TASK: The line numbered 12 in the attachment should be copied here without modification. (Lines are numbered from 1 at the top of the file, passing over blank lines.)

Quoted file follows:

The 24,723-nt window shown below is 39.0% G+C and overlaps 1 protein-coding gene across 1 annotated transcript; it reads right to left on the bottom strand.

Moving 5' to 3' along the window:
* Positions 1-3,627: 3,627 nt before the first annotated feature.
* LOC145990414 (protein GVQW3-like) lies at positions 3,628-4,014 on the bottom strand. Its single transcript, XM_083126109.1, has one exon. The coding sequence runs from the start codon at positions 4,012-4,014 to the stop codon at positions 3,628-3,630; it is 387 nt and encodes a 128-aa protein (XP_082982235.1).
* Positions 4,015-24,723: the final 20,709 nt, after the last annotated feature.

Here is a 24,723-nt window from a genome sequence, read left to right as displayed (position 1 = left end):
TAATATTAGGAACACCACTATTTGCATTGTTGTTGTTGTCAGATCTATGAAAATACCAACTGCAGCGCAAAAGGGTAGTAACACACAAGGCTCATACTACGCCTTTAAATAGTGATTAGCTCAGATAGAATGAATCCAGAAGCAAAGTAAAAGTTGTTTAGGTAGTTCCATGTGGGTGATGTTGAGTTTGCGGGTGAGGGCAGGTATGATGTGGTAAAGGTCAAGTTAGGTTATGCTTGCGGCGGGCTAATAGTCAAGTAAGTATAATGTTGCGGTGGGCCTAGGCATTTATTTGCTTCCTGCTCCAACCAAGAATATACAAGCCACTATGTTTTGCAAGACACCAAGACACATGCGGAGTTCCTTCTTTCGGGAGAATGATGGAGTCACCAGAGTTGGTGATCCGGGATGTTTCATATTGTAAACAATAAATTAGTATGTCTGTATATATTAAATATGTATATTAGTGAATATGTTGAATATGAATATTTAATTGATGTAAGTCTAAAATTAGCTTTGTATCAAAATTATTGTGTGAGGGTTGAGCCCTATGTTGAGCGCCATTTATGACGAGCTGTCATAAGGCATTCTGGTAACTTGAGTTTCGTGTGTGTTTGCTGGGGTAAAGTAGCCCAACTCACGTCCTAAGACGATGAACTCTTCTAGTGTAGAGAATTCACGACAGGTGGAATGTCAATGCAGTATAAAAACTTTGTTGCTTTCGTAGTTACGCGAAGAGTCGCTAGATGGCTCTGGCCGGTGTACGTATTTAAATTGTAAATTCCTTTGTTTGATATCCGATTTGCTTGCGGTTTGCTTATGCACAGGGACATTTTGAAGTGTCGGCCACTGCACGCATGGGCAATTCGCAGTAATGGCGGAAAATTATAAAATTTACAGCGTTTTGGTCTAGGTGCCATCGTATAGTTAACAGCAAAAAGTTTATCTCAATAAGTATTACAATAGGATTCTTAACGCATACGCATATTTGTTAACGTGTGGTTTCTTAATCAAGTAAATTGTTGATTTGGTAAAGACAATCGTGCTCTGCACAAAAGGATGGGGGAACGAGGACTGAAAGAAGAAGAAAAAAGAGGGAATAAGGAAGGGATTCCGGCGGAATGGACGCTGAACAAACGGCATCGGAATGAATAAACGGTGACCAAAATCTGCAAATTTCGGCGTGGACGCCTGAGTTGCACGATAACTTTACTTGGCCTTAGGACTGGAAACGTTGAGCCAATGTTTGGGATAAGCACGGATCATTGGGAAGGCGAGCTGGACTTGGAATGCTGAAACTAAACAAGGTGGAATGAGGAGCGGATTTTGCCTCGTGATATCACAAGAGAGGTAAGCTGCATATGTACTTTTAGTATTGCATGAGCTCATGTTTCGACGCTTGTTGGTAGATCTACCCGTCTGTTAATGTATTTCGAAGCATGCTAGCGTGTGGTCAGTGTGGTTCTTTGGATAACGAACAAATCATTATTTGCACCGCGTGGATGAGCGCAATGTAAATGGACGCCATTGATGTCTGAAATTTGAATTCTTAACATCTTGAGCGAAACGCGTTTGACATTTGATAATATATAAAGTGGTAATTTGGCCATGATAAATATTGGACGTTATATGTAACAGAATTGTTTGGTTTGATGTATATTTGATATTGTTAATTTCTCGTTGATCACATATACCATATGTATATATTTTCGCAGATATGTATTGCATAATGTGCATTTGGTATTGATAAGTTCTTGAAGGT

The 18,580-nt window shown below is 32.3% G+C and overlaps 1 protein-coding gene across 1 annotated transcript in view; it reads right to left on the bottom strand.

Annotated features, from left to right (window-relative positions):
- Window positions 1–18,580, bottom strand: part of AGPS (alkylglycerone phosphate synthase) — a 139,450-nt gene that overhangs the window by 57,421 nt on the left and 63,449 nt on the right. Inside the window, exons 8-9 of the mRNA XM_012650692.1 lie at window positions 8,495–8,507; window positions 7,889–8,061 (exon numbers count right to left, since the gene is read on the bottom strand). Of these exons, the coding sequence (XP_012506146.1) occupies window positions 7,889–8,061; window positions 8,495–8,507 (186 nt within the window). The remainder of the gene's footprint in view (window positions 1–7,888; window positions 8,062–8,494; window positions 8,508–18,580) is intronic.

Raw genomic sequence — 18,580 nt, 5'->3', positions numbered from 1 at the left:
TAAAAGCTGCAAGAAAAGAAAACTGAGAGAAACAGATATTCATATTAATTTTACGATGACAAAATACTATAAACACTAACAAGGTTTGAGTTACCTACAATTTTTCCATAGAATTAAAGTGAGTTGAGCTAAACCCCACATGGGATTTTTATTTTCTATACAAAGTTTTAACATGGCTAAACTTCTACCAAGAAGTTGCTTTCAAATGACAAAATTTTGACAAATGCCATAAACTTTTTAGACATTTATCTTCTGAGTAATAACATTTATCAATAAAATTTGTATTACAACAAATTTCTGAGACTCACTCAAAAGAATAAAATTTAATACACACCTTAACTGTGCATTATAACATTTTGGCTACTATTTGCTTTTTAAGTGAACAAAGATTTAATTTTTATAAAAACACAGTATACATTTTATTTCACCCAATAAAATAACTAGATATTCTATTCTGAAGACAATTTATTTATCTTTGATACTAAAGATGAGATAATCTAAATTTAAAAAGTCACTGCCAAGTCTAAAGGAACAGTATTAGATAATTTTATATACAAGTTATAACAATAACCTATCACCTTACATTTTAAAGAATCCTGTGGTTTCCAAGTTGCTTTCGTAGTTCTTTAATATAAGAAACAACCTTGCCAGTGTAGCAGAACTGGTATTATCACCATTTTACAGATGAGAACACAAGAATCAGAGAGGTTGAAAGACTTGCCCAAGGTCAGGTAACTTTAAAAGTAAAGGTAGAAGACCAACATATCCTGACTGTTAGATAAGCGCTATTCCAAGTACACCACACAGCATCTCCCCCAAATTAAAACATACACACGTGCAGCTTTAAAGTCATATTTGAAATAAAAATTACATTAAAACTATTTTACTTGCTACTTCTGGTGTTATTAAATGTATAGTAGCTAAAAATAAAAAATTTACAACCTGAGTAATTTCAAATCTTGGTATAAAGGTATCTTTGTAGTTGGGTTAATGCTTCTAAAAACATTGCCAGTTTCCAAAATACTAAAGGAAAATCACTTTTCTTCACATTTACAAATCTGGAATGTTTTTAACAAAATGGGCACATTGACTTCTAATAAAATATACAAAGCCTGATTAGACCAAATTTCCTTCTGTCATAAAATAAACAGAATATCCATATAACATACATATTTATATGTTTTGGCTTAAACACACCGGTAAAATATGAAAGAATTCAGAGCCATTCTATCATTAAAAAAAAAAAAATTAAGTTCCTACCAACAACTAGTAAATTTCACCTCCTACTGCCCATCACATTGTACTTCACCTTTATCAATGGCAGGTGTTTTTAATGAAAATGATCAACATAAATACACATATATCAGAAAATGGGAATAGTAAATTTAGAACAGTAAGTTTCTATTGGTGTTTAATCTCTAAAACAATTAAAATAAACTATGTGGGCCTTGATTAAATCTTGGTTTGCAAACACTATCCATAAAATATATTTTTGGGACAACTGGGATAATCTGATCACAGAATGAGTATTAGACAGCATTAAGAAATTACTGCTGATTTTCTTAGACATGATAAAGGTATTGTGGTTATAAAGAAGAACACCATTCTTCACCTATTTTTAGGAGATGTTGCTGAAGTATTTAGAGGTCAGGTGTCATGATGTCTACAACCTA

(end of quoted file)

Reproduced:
TAAAAGCTGCAAGAAAAGAAAACTGAGAGAAACAGATATTCATATTAATTTTACGATGACAAAATACTATAAACACTAACAAGGTTTGAGTTACCTACAATTTTTCCATAGAATTAAAGTGAGTTGAGCTAAACCCCACATGGGATTTTTATTTTCTATACAAAGTTTTAACATGGCTAAACTTCTACCAAGAAGTTGCTTTCAAATGACAAAATTTTGACAAATGCCATAAACTTTTTAGACATTTATCTTCTGAGTAATAACATTTATCAATAAAATTTGTATTACAACAAATTTCTGAGACTCACTCAAAAGAATAAAATTTAATACACACCTTAACTGTGCATTATAACATTTTGGCTACTATTTGCTTTTTAAGTGAACAAAGATTTAATTTTTATAAAAACACAGTATACATTTTATTTCACCCAATAAAATAACTAGATATTCTATTCTGAAGACAATTTATTTATCTTTGATACTAAAGATGAGATAATCTAAATTTAAAAAGTCACTGCCAAGTCTAAAGGAACAGTATTAGATAATTTTATATACAAGTTATAACAATAACCTATCACCTTACATTTTAAAGAATCCTGTGGTTTCCAAGTTGCTTTCGTAGTTCTTTAATATAAGAAACAACCTTGCCAGTGTAGCAGAACTGGTATTATCACCATTTTACAGATGAGAACACAAGAATCAGAGAGGTTGAAAGACTTGCCCAAGGTCAGGTAACTTTAAAAGTAAAGGTAGAAGACCAACATATCCTGACTGTTAGATAAGCGCTATTCCAAGTACACCACACAGCATCTCCCCCAAATTAAAACATACACACGTGCAGCTTTAAAGTCATATTTGAAATAAAAATTACATTAAAACTATTTTACTTGCTACTTCTGGTGTTATTAAATGTATAGTAGCTAAAAATAAAAAATTTACAACCTGAGTAATTTCAAATCTTGGTATAAAGGTATCTTTGTAGTTGGGTTAATGCTTCTAAAAACATTGCCAGTTTCCAAAATACTAAAGGAAAATCACTTTTCTTCACATTTACAAATCTGGAATGTTTTTAACAAAATGGGCACATTGACTTCTAATAAAATATACAAAGCCTGATTAGACCAAATTTCCTTCTGTCATAAAATAAACAGAATATCCATATAACATACATATTTATATGTTTTGGCTTAAACACACCGGTAAAATATGAAAGAATTCAGAGCCATTCTATCATTAAAAAAAAAAAAATTAAGTTCCTACCAACAACTAGTAAATTTCACCTCCTACTGCCCATCACATTGTACTTCACCTTTATCAATGGCAGGTGTTTTTAATGAAAATGATCAACATAAATACACATATATCAGAAAATGGGAATAGTAAATTTAGAACAGTAAGTTTCTATTGGTGTTTAATCTCTAAAACAATTAAAATAAACTATGTGGGCCTTGATTAAATCTTGGTTTGCAAACACTATCCATAAAATATATTTTTGGGACAACTGGGATAATCTGATCACAGAATGAGTATTAGACAGCATTAAGAAATTACTGCTGATTTTCTTAGACATGATAAAGGTATTGTGGTTATAAAGAAGAACACCATTCTTCACCTATTTTTAGGAGATGTTGCTGAAGTATTTAGAGGTCAGGTGTCATGATGTCTACAACCTA